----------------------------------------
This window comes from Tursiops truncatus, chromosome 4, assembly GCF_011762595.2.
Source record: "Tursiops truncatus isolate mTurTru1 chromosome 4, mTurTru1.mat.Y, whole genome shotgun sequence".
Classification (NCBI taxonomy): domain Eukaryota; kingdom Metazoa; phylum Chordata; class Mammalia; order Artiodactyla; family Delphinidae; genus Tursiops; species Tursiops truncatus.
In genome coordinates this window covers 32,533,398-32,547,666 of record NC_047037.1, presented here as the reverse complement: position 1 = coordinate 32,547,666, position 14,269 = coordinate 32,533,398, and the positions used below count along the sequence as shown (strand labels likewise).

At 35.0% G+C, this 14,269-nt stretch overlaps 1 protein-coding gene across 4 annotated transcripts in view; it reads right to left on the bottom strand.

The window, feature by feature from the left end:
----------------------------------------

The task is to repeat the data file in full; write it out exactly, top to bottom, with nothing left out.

This window comes from Tursiops truncatus, chromosome 4, assembly GCF_011762595.2.
Source record: "Tursiops truncatus isolate mTurTru1 chromosome 4, mTurTru1.mat.Y, whole genome shotgun sequence".
Classification (NCBI taxonomy): domain Eukaryota; kingdom Metazoa; phylum Chordata; class Mammalia; order Artiodactyla; family Delphinidae; genus Tursiops; species Tursiops truncatus.
In genome coordinates this window covers 32,533,398-32,547,666 of record NC_047037.1, presented here as the reverse complement: position 1 = coordinate 32,547,666, position 14,269 = coordinate 32,533,398, and the positions used below count along the sequence as shown (strand labels likewise).

At 35.0% G+C, this 14,269-nt stretch overlaps 1 protein-coding gene across 4 annotated transcripts in view; it reads right to left on the bottom strand.

The window, feature by feature from the left end: